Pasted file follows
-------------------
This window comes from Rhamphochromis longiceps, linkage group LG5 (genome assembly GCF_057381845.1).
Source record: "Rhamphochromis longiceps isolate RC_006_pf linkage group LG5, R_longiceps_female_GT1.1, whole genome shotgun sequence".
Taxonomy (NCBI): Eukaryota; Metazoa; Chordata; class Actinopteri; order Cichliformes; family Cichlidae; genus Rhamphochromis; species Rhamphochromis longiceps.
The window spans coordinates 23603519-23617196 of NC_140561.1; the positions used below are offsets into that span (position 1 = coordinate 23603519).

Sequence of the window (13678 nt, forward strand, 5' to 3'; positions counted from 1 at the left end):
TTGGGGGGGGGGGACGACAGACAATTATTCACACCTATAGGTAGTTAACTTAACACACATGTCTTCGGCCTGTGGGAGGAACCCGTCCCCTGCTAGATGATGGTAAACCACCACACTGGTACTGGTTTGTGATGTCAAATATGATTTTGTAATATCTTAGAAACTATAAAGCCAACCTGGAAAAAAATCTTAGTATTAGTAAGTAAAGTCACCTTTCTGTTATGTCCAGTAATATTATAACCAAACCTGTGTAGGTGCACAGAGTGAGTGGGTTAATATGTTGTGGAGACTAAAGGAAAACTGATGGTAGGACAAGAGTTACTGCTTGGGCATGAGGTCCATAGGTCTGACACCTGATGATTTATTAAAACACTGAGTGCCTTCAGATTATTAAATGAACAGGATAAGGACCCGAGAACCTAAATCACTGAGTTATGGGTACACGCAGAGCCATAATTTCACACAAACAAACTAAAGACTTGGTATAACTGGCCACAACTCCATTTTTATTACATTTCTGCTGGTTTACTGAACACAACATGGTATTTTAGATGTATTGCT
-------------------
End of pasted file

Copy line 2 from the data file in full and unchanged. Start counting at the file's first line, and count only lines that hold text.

Source record: "Rhamphochromis longiceps isolate RC_006_pf linkage group LG5, R_longiceps_female_GT1.1, whole genome shotgun sequence".